Each unit is represented by three chips. Each round begins with both players secretly choosing five of the chips they have available, and adding them to the draw bag. Chips are drawn one at a time, and activate the corresponding unit. At that point, you can execute an action. This is an extremely familiar mechanism for anyone who’s played a David Thompson game, and I don’t mind one bit. It’s his signature mechanic because it’s a great mechanic.
Experientially, the chip pull makes the game dynamic and dramatic. Mechanically, the chip pull makes the game more tactical by preventing perfect planning. With just the right (or wrong) pull, your opponent has the ability to short-circuit your designs. In my second game, I managed to snag victory from the jaws of defeat with a lucky chip pull. I got lucky, there’s no question, but the reason Thompson’s games sing can be reduced down to a single question:
Was it really luck?
An absurd question. Of course it was luck. My opponent had me one good combat roll away from oblivion. But for that chip pull, I was done. On the other hand, three of the chips I put in that bag were for that particular unit. I saw the opening on the previous turn, and elected not to use that unit while I pushed in a different area of the board, which did three things:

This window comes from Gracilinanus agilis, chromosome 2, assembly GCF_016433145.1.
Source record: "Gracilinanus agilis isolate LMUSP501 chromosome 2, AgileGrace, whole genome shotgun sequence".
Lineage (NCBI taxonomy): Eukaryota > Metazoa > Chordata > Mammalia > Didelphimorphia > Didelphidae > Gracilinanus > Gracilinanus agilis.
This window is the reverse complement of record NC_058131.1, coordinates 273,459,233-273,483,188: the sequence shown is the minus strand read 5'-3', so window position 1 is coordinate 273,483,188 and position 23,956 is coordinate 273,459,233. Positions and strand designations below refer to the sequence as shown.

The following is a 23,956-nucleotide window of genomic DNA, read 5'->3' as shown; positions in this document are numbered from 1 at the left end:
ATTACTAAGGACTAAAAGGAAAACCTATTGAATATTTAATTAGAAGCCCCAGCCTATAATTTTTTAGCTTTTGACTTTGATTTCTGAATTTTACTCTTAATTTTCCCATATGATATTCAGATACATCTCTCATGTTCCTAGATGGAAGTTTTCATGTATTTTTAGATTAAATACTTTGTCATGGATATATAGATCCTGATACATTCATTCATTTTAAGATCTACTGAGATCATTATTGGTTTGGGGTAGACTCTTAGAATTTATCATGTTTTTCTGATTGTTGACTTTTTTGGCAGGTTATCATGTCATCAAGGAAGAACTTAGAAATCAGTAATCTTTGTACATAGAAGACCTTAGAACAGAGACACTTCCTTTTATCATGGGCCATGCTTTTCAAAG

- It created the circumstances necessary to get me one point away from winning.
- It drew my opponent’s attention away from the opening I’d seen until it was too late.
- It freed up all of my chips so that there was a 40% chance the pull would be what I needed.
In a game where the odds of any one chip being the first chip start at 10%, that’s huge. This is the genius of Thompson’s games, the reason that his highly chance-dependent designs don’t feel like the result of nothing but luck. Luck in a David Thompson game is earned. It precipitates as a consequence of your good choices.
For What Remains is tense, streamlined skirmishy goodness. It’s a wonderful entrée into the world of skirmish games, with approachable rules and an easy start. Your choices matter, the board state is dynamic and exciting, and the various abilities offer an incredible amount of both variety and depth.
Nathan and I played several games in a row. We loved it. We spent about half an hour afterwards flipping through the rules online for the other factions. During play, an endless stream of Warhammer players would stop by the table to ask what we were playing. Several of them expressed an interest in playing.
In the world of skirmish games, that’s the ultimate endorsement.